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Why I'll Watch The Book of Negroes on BET

02/18/2015 01:00 EST | Updated 04/20/2015 05:59 EDT

I've been eagerly waiting for The Book of Negroes to air in the United States. Last night, it finally did. A three-night miniseries kicked off on BET. As a black Canadian living stateside, I was thrilled to see this CBC production make it to American airwaves. For those that don't know, The Book of Negroes is a adaptation of Lawrence Hill's book of the same name in Canada. In the U.S., the book was called Someone Knows My Name. So yeah, the name itself is a lot for Americans to take in. Down here the word "negro" can bring on bad flashbacks, just like "colored". It's a bold move to air something with a title like that in these here parts. Kudos to BET for taking the risk.

But before the program even started my first observation was: holy competition! It makes sense BET wanted to air The Book of Negroes during Black History Month, but it's also the February sweeps ratings period. The miniseries' first night was up against a Grammys tribute to Stevie Wonder, ABC's The Bachelor, NBC's Celebrity Apprentice, and a new CNN quiz show. It almost seemed buried. On Twitter, author and journalist Sophia A. Nelson (@IAmSophiaNelson) said "Folks if @BET has the courage to run #BookofNegroes we should all watch it. In 1979 100million people watched ROOTS for 7 nights!" She has a great point. However, in 2015 there are a gazillion other distractions and choices for a primetime television audience. It was sad to see so many tweets about VH1's Love & Hip Hop on my timeline, while 'The Book of Negroes' was on. Maybe everyone had their DVRs rolling. I'd like to believe that's the case, but I'm not certain 'The Book of Negroes' stood out from the fray.

Part one was good. Good enough to stop me from flipping to the Steve Wonder tribute every now and then? I plead the fifth. The narrative starts off in Mali with the movie's heroine, Aminata, as a young child. She's kidnapped from her family and endures a brutal journey across the Atlantic Ocean, ending up a slave on a U.S. plantation. The young actress, Shailyn Pierre-Dixon, who plays Aminata is fantastic. She portrays Aminata's fiery spirit brilliantly. This part of the series addresses so many painful and important aspects of the slave trade: how Africans sold other Africans, how families were ripped apart, and religions forced away. In a scene after her kidnapping Aminata thinks of what her mother would tell her. "Keep walking, don't fall" is what she says to herself. This was powerful. I think it's a common theme for any child of African diaspora.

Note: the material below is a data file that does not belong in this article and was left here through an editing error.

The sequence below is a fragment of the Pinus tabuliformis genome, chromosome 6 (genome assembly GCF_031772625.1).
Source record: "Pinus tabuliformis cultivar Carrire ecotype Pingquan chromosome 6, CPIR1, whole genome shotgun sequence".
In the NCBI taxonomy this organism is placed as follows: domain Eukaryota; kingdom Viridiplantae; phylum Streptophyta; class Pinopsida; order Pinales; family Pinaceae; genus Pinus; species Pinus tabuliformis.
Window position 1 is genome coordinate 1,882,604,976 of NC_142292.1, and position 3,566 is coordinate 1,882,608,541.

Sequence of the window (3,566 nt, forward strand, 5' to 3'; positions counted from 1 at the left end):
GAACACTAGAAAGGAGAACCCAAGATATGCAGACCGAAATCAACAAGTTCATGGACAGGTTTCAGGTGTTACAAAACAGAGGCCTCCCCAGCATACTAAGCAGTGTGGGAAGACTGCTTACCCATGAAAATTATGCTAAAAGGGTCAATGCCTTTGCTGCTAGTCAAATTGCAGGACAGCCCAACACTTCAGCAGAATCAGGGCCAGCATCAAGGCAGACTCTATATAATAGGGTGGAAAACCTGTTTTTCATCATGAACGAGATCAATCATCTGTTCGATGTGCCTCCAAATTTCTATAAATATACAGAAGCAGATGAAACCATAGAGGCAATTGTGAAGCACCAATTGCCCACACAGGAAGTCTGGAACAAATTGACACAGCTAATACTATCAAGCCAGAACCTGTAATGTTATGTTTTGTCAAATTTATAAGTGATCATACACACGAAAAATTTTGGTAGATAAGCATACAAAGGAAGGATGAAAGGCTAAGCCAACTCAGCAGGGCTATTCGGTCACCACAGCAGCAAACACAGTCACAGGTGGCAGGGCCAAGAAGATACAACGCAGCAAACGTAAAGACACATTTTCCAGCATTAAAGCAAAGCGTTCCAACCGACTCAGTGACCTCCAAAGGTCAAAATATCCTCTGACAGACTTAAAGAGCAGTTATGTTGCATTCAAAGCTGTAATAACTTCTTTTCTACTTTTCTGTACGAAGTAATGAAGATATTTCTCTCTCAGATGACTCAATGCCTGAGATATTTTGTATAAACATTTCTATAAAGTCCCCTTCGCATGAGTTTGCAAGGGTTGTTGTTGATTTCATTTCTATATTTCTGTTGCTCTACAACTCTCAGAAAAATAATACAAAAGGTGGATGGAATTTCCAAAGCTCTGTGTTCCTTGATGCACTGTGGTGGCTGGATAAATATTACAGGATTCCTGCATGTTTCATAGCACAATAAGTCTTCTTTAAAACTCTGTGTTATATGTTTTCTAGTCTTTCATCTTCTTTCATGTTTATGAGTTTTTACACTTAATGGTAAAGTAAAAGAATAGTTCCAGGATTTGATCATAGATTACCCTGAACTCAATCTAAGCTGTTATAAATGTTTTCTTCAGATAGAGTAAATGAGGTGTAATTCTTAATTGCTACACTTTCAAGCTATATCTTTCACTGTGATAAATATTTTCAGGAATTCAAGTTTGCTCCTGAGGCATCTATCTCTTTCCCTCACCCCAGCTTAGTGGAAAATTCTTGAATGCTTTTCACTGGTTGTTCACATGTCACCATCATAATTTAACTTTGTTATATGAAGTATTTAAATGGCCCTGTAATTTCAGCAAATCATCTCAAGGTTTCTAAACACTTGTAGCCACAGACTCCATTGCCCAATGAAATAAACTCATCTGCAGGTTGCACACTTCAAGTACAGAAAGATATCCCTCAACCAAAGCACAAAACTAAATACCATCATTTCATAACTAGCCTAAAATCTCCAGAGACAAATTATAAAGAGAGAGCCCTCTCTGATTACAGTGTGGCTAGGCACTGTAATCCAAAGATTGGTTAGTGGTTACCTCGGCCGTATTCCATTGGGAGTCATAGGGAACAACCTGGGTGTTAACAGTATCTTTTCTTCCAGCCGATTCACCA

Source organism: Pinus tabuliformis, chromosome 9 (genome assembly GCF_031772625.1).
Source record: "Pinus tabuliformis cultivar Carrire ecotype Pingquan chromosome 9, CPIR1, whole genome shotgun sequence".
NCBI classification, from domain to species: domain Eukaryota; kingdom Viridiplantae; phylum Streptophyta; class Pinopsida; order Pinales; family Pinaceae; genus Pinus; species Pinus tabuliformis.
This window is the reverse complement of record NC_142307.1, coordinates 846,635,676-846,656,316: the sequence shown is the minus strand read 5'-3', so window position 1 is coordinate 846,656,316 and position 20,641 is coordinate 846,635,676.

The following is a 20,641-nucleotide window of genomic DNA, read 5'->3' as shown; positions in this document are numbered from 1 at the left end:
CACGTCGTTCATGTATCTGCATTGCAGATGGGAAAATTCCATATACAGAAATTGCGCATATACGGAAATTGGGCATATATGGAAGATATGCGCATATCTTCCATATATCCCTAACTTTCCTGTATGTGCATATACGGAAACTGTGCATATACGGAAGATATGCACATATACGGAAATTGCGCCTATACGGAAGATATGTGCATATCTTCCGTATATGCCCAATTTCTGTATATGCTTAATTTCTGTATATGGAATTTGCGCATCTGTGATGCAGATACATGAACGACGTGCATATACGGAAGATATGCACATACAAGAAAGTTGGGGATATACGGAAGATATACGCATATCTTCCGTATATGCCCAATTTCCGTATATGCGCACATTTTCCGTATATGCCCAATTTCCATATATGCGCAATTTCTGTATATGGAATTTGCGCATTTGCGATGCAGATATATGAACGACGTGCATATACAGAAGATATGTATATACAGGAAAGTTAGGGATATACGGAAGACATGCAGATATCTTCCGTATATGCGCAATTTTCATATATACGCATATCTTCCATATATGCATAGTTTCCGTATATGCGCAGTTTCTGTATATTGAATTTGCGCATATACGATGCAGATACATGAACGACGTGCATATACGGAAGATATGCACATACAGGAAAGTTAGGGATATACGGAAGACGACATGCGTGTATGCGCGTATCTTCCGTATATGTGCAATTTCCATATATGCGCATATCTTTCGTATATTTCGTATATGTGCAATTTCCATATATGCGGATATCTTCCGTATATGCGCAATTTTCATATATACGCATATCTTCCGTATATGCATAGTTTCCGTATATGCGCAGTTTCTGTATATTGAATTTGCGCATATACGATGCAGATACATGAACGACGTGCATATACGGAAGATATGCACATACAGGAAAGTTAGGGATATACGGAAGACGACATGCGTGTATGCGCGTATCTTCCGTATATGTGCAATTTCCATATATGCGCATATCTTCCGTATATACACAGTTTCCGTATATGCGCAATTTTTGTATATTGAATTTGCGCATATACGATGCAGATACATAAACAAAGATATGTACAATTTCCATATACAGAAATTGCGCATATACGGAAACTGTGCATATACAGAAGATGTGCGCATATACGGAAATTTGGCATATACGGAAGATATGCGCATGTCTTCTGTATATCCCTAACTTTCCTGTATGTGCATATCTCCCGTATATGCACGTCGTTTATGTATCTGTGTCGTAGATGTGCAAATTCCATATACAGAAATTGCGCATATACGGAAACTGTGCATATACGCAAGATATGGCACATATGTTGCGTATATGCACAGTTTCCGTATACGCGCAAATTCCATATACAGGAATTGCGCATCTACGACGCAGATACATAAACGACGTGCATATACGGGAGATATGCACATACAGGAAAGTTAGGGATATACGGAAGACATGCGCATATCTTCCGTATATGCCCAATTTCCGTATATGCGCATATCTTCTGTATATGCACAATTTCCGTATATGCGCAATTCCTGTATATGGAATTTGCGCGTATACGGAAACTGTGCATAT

One of my favourite aspects of part one is the love story between Aminata and Chekura. It starts when they're both children back in Mali during their capture. They manage to always find each other. Eventually they end up jumping the broom to marry on their plantation. In today's world, it can seem as if black love is often under attack. Aminata and Chekura remind us that black love has always been alive despite the most evil circumstances. It reminds us that many of the societal problems the black family faces today are centuries in the making.

Just like watching 12 Years A Slave or Roots, watching The Book of Negroes, can make you really angry. This is especially so in scenes showing slave hustlers dressed like Captain Hook threatening to throw pregnant women overboard. There's also the numerous scenes depicting how often black women were raped at the hands of slave traders or owners. Even Aminata's precious newborn baby is a commodity to be bought and sold. These are darks parts of our history. They're realities it could be easier to bury. The pain of reliving them, even through screen, almost feels fresh.

The Book of Negroes is reminding me how much my ancestors endured just to survive. It makes me feel obligated to live out my full potential so their pain and struggle isn't in vain. If it does that for those of us who tuned in, that's something! On the ratings front, it will be interesting to see how The Book of Negroes compares to BET's other primetime specials. This is important, because we want networks to continue telling these stories.

The next two nights in the series will delve into the actual meaning of The Book of Negroes, which is a registry of black British loyalists who fled to Canada following the American Revolution. Any chance to expose American viewers to Canadian black history is something I'm gonna get behind. So, will I watch the rest? I'll do it for my ancestors, cause I think it's just getting good.

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